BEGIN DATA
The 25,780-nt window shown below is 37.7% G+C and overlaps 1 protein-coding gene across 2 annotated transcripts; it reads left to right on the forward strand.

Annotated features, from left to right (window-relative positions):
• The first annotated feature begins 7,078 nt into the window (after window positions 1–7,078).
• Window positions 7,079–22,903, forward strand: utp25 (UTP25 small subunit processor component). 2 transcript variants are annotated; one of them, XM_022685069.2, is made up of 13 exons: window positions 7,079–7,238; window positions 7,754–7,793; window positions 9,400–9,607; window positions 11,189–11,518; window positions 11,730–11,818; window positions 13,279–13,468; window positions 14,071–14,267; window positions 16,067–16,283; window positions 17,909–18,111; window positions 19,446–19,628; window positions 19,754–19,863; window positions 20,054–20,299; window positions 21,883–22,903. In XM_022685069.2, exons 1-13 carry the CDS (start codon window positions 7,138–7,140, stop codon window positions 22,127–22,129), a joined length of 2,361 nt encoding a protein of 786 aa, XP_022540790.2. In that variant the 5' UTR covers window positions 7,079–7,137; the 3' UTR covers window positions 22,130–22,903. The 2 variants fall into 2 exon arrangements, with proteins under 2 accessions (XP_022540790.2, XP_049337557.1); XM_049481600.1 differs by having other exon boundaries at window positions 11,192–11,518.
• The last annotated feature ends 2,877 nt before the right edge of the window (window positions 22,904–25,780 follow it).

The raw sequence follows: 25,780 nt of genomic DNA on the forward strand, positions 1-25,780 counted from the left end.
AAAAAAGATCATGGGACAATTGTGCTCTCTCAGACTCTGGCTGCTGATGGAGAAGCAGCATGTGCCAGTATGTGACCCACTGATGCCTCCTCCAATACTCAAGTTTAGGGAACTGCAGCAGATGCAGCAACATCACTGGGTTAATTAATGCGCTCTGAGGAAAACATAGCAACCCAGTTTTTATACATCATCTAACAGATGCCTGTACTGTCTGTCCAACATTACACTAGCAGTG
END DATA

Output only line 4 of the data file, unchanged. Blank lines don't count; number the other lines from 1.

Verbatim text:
• Window positions 7,079–22,903, forward strand: utp25 (UTP25 small subunit processor component). 2 transcript variants are annotated; one of them, XM_022685069.2, is made up of 13 exons: window positions 7,079–7,238; window positions 7,754–7,793; window positions 9,400–9,607; window positions 11,189–11,518; window positions 11,730–11,818; window positions 13,279–13,468; window positions 14,071–14,267; window positions 16,067–16,283; window positions 17,909–18,111; window positions 19,446–19,628; window positions 19,754–19,863; window positions 20,054–20,299; window positions 21,883–22,903. In XM_022685069.2, exons 1-13 carry the CDS (start codon window positions 7,138–7,140, stop codon window positions 22,127–22,129), a joined length of 2,361 nt encoding a protein of 786 aa, XP_022540790.2. In that variant the 5' UTR covers window positions 7,079–7,137; the 3' UTR covers window positions 22,130–22,903. The 2 variants fall into 2 exon arrangements, with proteins under 2 accessions (XP_022540790.2, XP_049337557.1); XM_049481600.1 differs by having other exon boundaries at window positions 11,192–11,518.